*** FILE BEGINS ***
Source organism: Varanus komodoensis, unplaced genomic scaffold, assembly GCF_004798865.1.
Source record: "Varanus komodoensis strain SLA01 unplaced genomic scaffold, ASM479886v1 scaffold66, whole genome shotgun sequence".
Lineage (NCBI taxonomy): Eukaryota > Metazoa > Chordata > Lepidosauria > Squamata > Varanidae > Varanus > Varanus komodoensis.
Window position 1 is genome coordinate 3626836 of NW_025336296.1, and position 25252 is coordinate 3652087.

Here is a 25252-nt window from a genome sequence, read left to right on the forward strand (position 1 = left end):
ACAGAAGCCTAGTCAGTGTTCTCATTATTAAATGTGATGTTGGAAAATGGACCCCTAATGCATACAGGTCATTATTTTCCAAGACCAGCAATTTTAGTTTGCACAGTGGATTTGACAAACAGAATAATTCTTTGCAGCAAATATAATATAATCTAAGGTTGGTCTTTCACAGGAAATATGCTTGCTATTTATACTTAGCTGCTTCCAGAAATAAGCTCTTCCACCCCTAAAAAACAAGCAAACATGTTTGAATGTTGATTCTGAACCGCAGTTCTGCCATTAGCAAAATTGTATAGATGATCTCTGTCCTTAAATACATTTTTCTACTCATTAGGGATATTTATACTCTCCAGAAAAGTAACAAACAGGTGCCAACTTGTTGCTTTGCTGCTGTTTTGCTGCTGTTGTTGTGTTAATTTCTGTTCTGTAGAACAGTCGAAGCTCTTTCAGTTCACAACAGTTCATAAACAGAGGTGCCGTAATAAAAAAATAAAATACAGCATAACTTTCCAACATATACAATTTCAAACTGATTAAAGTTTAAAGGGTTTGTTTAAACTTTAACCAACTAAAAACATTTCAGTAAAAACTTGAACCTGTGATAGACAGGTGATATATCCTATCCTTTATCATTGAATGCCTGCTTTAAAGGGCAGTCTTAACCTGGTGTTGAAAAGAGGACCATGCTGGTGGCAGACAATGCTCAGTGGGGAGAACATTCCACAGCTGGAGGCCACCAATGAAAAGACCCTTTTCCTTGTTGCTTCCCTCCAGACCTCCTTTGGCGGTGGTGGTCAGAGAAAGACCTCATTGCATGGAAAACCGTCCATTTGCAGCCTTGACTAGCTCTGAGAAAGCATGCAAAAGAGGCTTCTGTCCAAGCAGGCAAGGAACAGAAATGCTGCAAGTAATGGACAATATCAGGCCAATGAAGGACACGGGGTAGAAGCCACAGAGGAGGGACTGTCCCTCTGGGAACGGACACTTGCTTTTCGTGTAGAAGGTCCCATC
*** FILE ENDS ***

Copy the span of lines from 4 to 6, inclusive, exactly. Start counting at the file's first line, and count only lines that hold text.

Window position 1 is genome coordinate 3626836 of NW_025336296.1, and position 25252 is coordinate 3652087.

Here is a 25252-nt window from a genome sequence, read left to right on the forward strand (position 1 = left end):
ACAGAAGCCTAGTCAGTGTTCTCATTATTAAATGTGATGTTGGAAAATGGACCCCTAATGCATACAGGTCATTATTTTCCAAGACCAGCAATTTTAGTTTGCACAGTGGATTTGACAAACAGAATAATTCTTTGCAGCAAATATAATATAATCTAAGGTTGGTCTTTCACAGGAAATATGCTTGCTATTTATACTTAGCTGCTTCCAGAAATAAGCTCTTCCACCCCTAAAAAACAAGCAAACATGTTTGAATGTTGATTCTGAACCGCAGTTCTGCCATTAGCAAAATTGTATAGATGATCTCTGTCCTTAAATACATTTTTCTACTCATTAGGGATATTTATACTCTCCAGAAAAGTAACAAACAGGTGCCAACTTGTTGCTTTGCTGCTGTTTTGCTGCTGTTGTTGTGTTAATTTCTGTTCTGTAGAACAGTCGAAGCTCTTTCAGTTCACAACAGTTCATAAACAGAGGTGCCGTAATAAAAAAATAAAATACAGCATAACTTTCCAACATATACAATTTCAAACTGATTAAAGTTTAAAGGGTTTGTTTAAACTTTAACCAACTAAAAACATTTCAGTAAAAACTTGAACCTGTGATAGACAGGTGATATATCCTATCCTTTATCATTGAATGCCTGCTTTAAAGGGCAGTCTTAACCTGGTGTTGAAAAGAGGACCATGCTGGTGGCAGACAATGCTCAGTGGGGAGAACATTCCACAGCTGGAGGCCACCAATGAAAAGACCCTTTTCCTTGTTGCTTCCCTCCAGACCTCCTTTGGCGGTGGTGGTCAGAGAAAGACCTCATTGCATGGAAAACCGTCCATTTGCAGCCTTGACTAGCTCTGAGAAAGCATGCAAAAGAGGCTTCTGTCCAAGCAGGCAAGGAACAGAAATGCTGCAAGTAATGGACAATATCAGGCCAATGAAGGACACGGGGTAGAAGCCACAGAGGAGGGACTGTCCCTCTGGGAACGGACACTTGCTTTTCGTGTAGAAGGTCCCATC